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A couple swing together on an exhibit at the Dynamikum museum in Pirmasens, Germany.

A couple swing together on an exhibit at the Dynamikum museum in Pirmasens, Germany. (Michael B. Keller/Stars and Stripes)

The reporter's son Conall tries to hold on while learning about centrifugal force.

The reporter's son Conall tries to hold on while learning about centrifugal force. (Michael B. Keller/Stars and Stripes)

Cuinn Keller, the reporter's son, looks at a globe at the Dynamikum museum that illustrates how the Earth's rotation affects weather.

Cuinn Keller, the reporter's son, looks at a globe at the Dynamikum museum that illustrates how the Earth's rotation affects weather. (Michael B. Keller/Stars and Stripes)

Cuinn, the reporter's son, slides down to the first floor at Dynamikum in Pirmasens, Germany, while his brother Conall watches.

Cuinn, the reporter's son, slides down to the first floor at Dynamikum in Pirmasens, Germany, while his brother Conall watches. (Michael B. Keller/Stars and Stripes)

Joy Keller, left, tries relaxation techniques while connected to an exhibit at Dyanmikum with her daughter Eadaoin. The machine uses electrodes to measure brain waves that elevate with relaxation, and move a ball to the winner's side.

Joy Keller, left, tries relaxation techniques while connected to an exhibit at Dyanmikum with her daughter Eadaoin. The machine uses electrodes to measure brain waves that elevate with relaxation, and move a ball to the winner's side. (Michael B. Keller/Stars and Stripes)

Cuinn Keller, right, checks the speed at which he kicked a soccer ball as his brother, Conall waits for a turn.

Cuinn Keller, right, checks the speed at which he kicked a soccer ball as his brother, Conall waits for a turn. (Michael B. Keller/Stars and Stripes)

A visitor to the Dynamikum science center in Pirmasens, Germany, races a computer-generated crocodile.

A visitor to the Dynamikum science center in Pirmasens, Germany, races a computer-generated crocodile. (Michael B. Keller/Stars and Stripes)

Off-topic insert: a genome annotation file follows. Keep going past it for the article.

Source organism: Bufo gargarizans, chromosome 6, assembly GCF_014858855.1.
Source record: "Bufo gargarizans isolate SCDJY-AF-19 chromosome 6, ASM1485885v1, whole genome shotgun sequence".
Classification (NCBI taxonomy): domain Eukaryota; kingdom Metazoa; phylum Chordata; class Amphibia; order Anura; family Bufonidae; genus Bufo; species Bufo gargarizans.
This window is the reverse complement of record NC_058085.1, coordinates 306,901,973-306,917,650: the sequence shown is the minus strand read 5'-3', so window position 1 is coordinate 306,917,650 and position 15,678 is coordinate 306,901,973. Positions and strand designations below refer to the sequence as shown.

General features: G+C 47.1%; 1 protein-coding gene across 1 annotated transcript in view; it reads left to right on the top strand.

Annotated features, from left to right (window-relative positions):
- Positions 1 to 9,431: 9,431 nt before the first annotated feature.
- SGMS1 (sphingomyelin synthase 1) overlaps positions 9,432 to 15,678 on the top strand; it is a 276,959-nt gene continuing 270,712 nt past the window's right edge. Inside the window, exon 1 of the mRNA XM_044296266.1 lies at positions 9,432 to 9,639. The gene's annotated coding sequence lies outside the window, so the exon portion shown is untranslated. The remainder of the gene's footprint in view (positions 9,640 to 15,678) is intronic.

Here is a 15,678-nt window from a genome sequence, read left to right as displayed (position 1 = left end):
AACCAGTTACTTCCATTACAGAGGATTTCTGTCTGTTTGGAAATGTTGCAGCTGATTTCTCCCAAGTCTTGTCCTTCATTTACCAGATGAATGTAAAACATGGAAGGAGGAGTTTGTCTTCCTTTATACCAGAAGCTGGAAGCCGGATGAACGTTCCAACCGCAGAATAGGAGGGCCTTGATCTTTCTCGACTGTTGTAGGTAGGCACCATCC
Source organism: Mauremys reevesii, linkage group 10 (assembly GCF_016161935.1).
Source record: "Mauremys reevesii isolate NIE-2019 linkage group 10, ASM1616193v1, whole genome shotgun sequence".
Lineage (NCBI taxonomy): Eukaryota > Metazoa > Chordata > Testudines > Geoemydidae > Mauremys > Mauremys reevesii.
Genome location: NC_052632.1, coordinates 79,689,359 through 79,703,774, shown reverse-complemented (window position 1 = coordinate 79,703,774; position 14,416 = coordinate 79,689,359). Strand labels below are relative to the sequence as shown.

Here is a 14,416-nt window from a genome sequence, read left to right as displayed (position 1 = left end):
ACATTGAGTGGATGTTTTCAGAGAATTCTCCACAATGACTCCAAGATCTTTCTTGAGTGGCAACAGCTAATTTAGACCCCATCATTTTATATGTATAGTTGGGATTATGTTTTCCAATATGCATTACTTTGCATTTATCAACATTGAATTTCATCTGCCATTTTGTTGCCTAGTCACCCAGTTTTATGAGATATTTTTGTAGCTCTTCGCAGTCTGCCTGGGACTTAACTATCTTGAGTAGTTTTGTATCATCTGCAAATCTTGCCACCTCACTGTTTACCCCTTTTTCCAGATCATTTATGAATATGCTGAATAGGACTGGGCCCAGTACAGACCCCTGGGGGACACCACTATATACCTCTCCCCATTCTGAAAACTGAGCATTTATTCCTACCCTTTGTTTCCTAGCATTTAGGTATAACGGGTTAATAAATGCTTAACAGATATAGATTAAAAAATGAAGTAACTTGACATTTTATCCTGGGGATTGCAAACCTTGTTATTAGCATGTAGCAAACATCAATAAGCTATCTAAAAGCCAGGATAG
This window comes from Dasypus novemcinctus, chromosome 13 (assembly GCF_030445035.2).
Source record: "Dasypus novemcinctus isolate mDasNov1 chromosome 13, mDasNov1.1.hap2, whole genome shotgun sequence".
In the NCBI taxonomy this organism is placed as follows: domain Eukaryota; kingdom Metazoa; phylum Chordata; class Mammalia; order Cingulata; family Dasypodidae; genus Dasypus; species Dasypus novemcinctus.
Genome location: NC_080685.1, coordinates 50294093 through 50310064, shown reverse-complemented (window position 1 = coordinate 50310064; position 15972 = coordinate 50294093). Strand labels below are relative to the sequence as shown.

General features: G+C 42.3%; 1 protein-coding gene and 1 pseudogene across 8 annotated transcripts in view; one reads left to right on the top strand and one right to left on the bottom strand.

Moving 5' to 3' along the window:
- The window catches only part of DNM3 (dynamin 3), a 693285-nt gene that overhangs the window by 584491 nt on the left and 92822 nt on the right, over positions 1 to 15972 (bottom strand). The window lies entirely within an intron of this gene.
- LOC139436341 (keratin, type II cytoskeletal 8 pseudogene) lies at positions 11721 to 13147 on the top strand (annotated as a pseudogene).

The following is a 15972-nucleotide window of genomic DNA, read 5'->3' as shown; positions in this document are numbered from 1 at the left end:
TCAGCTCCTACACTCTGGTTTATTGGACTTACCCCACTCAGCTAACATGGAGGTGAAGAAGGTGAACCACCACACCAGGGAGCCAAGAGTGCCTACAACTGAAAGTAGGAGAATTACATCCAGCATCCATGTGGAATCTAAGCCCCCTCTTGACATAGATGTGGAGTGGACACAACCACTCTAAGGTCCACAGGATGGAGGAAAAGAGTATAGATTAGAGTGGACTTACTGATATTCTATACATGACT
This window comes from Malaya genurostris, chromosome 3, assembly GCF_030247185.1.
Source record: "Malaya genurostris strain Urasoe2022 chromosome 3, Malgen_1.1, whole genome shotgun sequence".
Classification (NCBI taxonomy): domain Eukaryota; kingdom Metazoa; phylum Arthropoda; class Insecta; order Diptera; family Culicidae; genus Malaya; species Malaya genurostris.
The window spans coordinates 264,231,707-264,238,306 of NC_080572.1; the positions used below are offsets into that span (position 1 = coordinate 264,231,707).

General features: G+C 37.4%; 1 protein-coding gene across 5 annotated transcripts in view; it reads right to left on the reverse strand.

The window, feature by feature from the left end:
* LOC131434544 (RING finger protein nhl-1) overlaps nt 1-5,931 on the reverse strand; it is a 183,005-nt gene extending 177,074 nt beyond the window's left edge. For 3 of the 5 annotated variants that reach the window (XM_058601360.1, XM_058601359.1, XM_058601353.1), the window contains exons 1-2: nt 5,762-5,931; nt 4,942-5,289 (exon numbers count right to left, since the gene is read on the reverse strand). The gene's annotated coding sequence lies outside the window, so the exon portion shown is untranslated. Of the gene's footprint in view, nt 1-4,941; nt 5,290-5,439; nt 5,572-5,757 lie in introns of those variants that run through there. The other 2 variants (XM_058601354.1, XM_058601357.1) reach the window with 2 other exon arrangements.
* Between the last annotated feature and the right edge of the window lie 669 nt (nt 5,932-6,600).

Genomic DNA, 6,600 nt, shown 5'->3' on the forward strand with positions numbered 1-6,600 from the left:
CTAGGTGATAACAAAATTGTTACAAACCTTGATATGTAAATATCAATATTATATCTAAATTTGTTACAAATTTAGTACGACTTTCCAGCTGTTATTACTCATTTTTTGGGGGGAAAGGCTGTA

Cuinn Keller, right, and his brother, Conall, make different-shaped footprints in the sand at Dynamikum in Pirmasens, Germany.

Cuinn Keller, right, and his brother, Conall, make different-shaped footprints in the sand at Dynamikum in Pirmasens, Germany. (Michael B. Keller/Stars and Stripes)

Housed in a former shoe factory, the Dynamikum museum in Pirmasens, Germany, has two floors and 4,000 square meters of interactive exhibit space.

Housed in a former shoe factory, the Dynamikum museum in Pirmasens, Germany, has two floors and 4,000 square meters of interactive exhibit space. (Michael B. Keller/Stars and Stripes)

Deirdre Keller, right, and her brother, Cuinn, try out two of the 13 outdoor exhibits at the Dynamikum museum.

Deirdre Keller, right, and her brother, Cuinn, try out two of the 13 outdoor exhibits at the Dynamikum museum. (Michael B. Keller/Stars and Stripes)

Cuinn Keller practices his levitation skills on an outdoor exhibit at Dynamikum in Pirmasens, Germany.

Cuinn Keller practices his levitation skills on an outdoor exhibit at Dynamikum in Pirmasens, Germany. (Michael B. Keller/Stars and Stripes)

My children are very well-behaved, except when they’re not. But even when they are on their best behavior, they have not completely adjusted to a “German” volume since moving here from the U.S. a couple of months ago.

We really enjoy taking in the sights Germany has to offer, but I always cringe a little as we go from the low din of a market, to a hushed side street, to the deafening silence in a small museum. Somehow they can’t help drawing the attention of strangers. On our last outing, I felt no such trepidation.

About 30 minutes south of Kaiserslautern, in Pirmasens, is just the place I’ve been looking for. It’s Dynamikum, a 40,000-square-foot science center with 160 exhibits that encourage you to touch, not just look. It’s a museum, but one that focuses on science, fun and learning, without the worry of being shushed in the process.

The theme, according to Dynamikum’s website, is “movement.” My kids had plenty of it, as they jumped, ran, kicked and slid from one exhibit to the next. They learned about gyroscopes, centrifugal force and how their run times compared to various animals.

Although geared mainly toward children, the science center, housed in a former shoe factory, offers something for all ages. During our visit I saw several adults in deep concentration at the puzzle table, and a couple sharing a laugh on the swing set that explains pendulum movement.

The exhibits encourage family interaction, too. I felt like a science superstar explaining and demonstrating some of the more complicated concepts to my youngest. The English-language sections on each activity’s sign helped.

There are two floors for visitors to explore — ideal for a rainy-day visit. There are also 13 outdoor exhibits and a 12-hole disc golf course.

Our visit took close to three hours, and there were still things left for us to do. I will keep Dynamikum in mind for the next time the kids need to stretch their legs — or their minds.

keller.michael@stripes.com

Dynamikum

DIRECTIONS

From Kaiserslautern, take the A6 toward Saarbruecken, get on the A62 toward Pirmasens. Take exit 15-Pirmasens and take the B10 toward Pirmasens. Once in the city, follow the brown signs to Dynamikum. There is a parking garage directly behind the museum.

TIMES

9 a.m. to 6 p.m. Monday through Friday. Open Saturdays, Sundays and German holidays from 10 a.m. to 6 p.m. Closed Christmas Eve, Christmas, New Year’s Eve and New Year’s Day.

COSTS

Admission is 9 euros (about $10) for adults and 8 euros for children 6 and up.

FOOD

There is a cafeteria in the museum.

INFORMATION

Visit dynamikum.de. Information available in English.

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